A number of national and regional dose survey and image quality reports have revealed large patient dose variations for patients undergoing the same type of diagnostic X-ray examination.[8] Furthermore, many of the measured doses in the upper part of the dose range may represent radiation levels that are unnecessarily high. On the other hand, doses in the lower part may result in poor image quality. It is, therefore, important to assess the levels of image quality in relation to patient dose levels that will produce images of acceptable quality. Such results can allow comparison of performance among laboratories within a region or country. In developing country, Nigeria in particular, monitoring of X-ray technical parameters has not received much attention and this may affect the way personnel adhere to standard practices. The efforts of regulatory bodies such as the Nigerian Nuclear Regulatory Authority (NNRA) to regularize radiological practices are scarcely felt largely due to poor funding by the government.[1] Thus, there is high possibility that the personnel may sometime deviate from the best practices. The aim of this study is to carry out a survey and on-spot assessment of technical parameters used in X-ray diagnostic in selected centers within Imo state, Nigeria. This will help us know how conformity is the dose received by patients, in order to obtain qualitative and superior diagnostic image, to the international standards.


  Materials and Methods Top


This survey was carried out on 100 patients and four selected X-ray examinations (six projections) in Imo State, Nigeria. The map in [Figure 1] shows the sampling areas. The state included three senatorial zones, and six hospitals were selected across the zones. The hospitals participated in the survey were Federal Medical Centre (FMC), Owerri; Umezurike Hospital Owerri (UHO); Imo State University Teaching Hospital (ITH), Orlu; General Hospital Okigwe (GHO); Holy Rosary Hospital (HRH), Emekuku; and St. Christina Specialist Hospital (CSH), Egbu, Owerri. The selection of these hospitals to participate in the survey is largely due to their patients' population and their location in the senatorial zones. The distribution of X-ray personnel in the selected hospitals is presented in [Table 1]. For each hospital, specific data such as name of X-ray machine, manufacturer of X-ray machine, year of manufacture, and filtration used on each X-ray machine were recorded as presented in [Table 2]. The weighing scale was used to determine each patient's mass, whereas the meter tape was used to determine each patient's height.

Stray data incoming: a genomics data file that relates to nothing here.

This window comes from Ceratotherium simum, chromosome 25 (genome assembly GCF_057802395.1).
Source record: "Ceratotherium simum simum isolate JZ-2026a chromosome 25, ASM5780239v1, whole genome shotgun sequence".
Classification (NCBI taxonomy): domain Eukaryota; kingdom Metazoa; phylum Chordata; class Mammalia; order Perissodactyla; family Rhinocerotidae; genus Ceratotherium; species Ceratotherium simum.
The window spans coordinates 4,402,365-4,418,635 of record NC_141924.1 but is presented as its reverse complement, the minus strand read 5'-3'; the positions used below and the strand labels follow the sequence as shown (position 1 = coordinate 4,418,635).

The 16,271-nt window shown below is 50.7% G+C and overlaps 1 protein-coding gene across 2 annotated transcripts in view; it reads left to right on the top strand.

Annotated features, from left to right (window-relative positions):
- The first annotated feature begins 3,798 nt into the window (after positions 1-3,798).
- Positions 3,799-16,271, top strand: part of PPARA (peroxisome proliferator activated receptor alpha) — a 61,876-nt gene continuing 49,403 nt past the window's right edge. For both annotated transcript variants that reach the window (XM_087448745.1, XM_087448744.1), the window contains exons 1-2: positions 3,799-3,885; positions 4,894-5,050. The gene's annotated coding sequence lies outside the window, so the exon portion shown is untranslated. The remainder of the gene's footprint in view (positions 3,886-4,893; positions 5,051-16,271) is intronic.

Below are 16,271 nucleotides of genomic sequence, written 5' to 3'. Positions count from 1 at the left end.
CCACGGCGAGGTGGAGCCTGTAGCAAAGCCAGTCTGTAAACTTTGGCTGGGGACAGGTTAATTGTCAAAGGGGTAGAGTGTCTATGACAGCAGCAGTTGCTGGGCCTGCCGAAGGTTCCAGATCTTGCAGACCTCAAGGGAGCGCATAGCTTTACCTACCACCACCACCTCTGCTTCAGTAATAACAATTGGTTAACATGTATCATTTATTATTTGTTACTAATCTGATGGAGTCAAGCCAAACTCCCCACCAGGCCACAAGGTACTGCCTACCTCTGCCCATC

Figure 1: Map of Imo State showing the sampling areas

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Table 1: Distribution of X-ray personnel

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Table 2: Specific data on X-ray machines used at the selected hospitals